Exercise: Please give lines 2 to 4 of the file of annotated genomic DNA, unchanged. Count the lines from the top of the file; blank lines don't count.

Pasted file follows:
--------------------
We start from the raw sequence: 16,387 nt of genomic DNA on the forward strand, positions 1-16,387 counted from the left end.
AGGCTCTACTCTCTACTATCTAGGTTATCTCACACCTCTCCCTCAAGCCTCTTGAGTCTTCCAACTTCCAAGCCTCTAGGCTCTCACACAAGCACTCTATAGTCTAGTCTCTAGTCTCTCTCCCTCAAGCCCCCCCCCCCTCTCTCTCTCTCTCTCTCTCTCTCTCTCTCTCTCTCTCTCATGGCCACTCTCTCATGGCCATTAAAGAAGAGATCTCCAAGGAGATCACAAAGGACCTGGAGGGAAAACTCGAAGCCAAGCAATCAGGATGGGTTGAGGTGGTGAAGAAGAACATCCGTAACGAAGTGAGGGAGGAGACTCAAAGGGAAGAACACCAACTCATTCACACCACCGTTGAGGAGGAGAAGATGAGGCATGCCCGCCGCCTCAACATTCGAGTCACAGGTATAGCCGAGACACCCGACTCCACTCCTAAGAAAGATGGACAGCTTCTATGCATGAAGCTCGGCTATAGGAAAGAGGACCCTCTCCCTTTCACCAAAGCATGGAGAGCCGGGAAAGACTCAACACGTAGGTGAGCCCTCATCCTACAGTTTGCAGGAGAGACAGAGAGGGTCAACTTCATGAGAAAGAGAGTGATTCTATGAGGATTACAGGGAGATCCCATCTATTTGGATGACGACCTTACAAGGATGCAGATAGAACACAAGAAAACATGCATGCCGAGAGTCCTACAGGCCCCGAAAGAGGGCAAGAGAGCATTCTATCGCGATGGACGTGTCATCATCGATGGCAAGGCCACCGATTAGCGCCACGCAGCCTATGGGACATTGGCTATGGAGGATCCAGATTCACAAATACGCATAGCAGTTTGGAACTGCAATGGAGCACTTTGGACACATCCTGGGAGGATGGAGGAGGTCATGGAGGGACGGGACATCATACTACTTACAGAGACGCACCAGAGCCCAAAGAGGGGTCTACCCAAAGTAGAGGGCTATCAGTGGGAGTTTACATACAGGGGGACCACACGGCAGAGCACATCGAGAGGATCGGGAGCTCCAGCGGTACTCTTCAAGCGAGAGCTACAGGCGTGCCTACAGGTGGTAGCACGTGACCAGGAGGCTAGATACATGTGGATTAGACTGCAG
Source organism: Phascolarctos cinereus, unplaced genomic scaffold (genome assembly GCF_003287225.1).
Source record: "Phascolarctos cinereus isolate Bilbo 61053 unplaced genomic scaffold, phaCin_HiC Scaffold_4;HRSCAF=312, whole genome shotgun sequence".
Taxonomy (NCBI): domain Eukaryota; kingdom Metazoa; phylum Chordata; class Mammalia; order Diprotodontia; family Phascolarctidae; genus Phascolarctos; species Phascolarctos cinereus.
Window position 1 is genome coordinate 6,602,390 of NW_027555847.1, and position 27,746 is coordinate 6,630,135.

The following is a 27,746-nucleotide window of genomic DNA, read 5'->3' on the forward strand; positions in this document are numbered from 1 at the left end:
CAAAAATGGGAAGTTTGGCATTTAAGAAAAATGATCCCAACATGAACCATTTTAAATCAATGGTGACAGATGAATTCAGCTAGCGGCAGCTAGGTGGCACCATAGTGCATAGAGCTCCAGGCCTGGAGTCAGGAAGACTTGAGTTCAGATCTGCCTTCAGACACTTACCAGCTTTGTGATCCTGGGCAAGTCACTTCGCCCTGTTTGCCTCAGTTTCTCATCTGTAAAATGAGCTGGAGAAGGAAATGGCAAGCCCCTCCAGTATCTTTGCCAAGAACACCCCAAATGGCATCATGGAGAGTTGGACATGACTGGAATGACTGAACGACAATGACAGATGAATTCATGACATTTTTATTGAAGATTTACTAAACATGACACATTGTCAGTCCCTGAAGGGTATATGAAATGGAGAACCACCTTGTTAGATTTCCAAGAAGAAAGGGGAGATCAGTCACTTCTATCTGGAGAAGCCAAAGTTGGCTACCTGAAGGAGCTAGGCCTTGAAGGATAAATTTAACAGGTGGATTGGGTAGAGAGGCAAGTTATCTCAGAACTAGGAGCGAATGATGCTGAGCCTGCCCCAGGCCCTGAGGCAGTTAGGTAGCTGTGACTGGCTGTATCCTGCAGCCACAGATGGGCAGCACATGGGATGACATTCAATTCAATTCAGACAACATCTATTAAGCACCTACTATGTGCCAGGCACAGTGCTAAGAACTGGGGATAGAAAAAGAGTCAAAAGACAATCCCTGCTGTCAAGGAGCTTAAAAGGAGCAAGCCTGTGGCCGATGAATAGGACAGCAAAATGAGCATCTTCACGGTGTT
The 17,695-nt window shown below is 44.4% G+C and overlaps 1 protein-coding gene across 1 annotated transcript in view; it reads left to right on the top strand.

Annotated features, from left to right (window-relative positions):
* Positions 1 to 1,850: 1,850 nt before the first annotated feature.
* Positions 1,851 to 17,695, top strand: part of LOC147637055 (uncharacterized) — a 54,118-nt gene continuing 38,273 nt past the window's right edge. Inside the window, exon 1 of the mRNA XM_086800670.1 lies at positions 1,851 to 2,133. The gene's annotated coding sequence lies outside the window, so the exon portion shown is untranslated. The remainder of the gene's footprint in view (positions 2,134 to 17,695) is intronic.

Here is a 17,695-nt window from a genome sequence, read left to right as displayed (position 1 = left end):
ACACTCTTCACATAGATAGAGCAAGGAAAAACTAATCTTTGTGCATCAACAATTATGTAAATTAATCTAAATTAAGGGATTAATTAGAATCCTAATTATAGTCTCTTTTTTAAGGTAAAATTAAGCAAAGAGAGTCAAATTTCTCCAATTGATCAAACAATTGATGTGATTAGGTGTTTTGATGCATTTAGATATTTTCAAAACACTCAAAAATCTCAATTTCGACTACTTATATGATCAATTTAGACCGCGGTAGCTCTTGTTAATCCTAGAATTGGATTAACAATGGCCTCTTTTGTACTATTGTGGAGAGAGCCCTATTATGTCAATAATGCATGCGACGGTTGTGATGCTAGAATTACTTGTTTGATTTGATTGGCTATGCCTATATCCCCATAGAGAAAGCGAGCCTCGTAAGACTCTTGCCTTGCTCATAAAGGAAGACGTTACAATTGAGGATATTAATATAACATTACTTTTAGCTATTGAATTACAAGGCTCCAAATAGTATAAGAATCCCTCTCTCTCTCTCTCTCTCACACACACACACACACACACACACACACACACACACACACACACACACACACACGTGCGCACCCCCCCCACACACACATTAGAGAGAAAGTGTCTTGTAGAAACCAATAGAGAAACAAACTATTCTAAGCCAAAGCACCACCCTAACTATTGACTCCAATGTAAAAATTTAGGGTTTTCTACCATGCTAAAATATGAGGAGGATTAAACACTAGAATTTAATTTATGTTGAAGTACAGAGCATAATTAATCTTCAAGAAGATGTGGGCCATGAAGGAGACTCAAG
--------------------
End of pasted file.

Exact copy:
AGGCTCTACTCTCTACTATCTAGGTTATCTCACACCTCTCCCTCAAGCCTCTTGAGTCTTCCAACTTCCAAGCCTCTAGGCTCTCACACAAGCACTCTATAGTCTAGTCTCTAGTCTCTCTCCCTCAAGCCCCCCCCCCCTCTCTCTCTCTCTCTCTCTCTCTCTCTCTCTCTCTCTCTCATGGCCACTCTCTCATGGCCATTAAAGAAGAGATCTCCAAGGAGATCACAAAGGACCTGGAGGGAAAACTCGAAGCCAAGCAATCAGGATGGGTTGAGGTGGTGAAGAAGAACATCCGTAACGAAGTGAGGGAGGAGACTCAAAGGGAAGAACACCAACTCATTCACACCACCGTTGAGGAGGAGAAGATGAGGCATGCCCGCCGCCTCAACATTCGAGTCACAGGTATAGCCGAGACACCCGACTCCACTCCTAAGAAAGATGGACAGCTTCTATGCATGAAGCTCGGCTATAGGAAAGAGGACCCTCTCCCTTTCACCAAAGCATGGAGAGCCGGGAAAGACTCAACACGTAGGTGAGCCCTCATCCTACAGTTTGCAGGAGAGACAGAGAGGGTCAACTTCATGAGAAAGAGAGTGATTCTATGAGGATTACAGGGAGATCCCATCTATTTGGATGACGACCTTACAAGGATGCAGATAGAACACAAGAAAACATGCATGCCGAGAGTCCTACAGGCCCCGAAAGAGGGCAAGAGAGCATTCTATCGCGATGGACGTGTCATCATCGATGGCAAGGCCACCGATTAGCGCCACGCAGCCTATGGGACATTGGCTATGGAGGATCCAGATTCACAAATACGCATAGCAGTTTGGAACTGCAATGGAGCACTTTGGACACATCCTGGGAGGATGGAGGAGGTCATGGAGGGACGGGACATCATACTACTTACAGAGACGCACCAGAGCCCAAAGAGGGGTCTACCCAAAGTAGAGGGCTATCAGTGGGAGTTTACATACAGGGGGACCACACGGCAGAGCACATCGAGAGGATCGGGAGCTCCAGCGGTACTCTTCAAGCGAGAGCTACAGGCGTGCCTACAGGTGGTAGCACGTGACCAGGAGGCTAGATACATGTGGATTAGACTGCAG
Source organism: Phascolarctos cinereus, unplaced genomic scaffold (genome assembly GCF_003287225.1).
Source record: "Phascolarctos cinereus isolate Bilbo 61053 unplaced genomic scaffold, phaCin_HiC Scaffold_4;HRSCAF=312, whole genome shotgun sequence".